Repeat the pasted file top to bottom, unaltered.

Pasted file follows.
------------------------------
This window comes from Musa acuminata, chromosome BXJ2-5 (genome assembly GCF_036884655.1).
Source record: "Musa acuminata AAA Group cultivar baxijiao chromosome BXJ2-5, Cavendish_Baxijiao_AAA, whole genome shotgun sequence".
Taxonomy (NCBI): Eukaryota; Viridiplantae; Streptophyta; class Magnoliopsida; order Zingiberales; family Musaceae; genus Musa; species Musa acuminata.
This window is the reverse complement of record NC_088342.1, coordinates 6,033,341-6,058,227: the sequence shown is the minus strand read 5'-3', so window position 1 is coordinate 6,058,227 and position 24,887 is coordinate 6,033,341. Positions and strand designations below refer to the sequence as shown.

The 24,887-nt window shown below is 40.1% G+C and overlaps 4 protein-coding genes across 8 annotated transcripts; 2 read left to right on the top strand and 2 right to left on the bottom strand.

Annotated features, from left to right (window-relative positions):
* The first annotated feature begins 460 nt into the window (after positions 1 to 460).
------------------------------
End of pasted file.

This window comes from Musa acuminata, chromosome BXJ2-5 (genome assembly GCF_036884655.1).
Source record: "Musa acuminata AAA Group cultivar baxijiao chromosome BXJ2-5, Cavendish_Baxijiao_AAA, whole genome shotgun sequence".
Taxonomy (NCBI): Eukaryota; Viridiplantae; Streptophyta; class Magnoliopsida; order Zingiberales; family Musaceae; genus Musa; species Musa acuminata.
This window is the reverse complement of record NC_088342.1, coordinates 6,033,341-6,058,227: the sequence shown is the minus strand read 5'-3', so window position 1 is coordinate 6,058,227 and position 24,887 is coordinate 6,033,341. Positions and strand designations below refer to the sequence as shown.

The 24,887-nt window shown below is 40.1% G+C and overlaps 4 protein-coding genes across 8 annotated transcripts; 2 read left to right on the top strand and 2 right to left on the bottom strand.

Annotated features, from left to right (window-relative positions):
* The first annotated feature begins 460 nt into the window (after positions 1 to 460).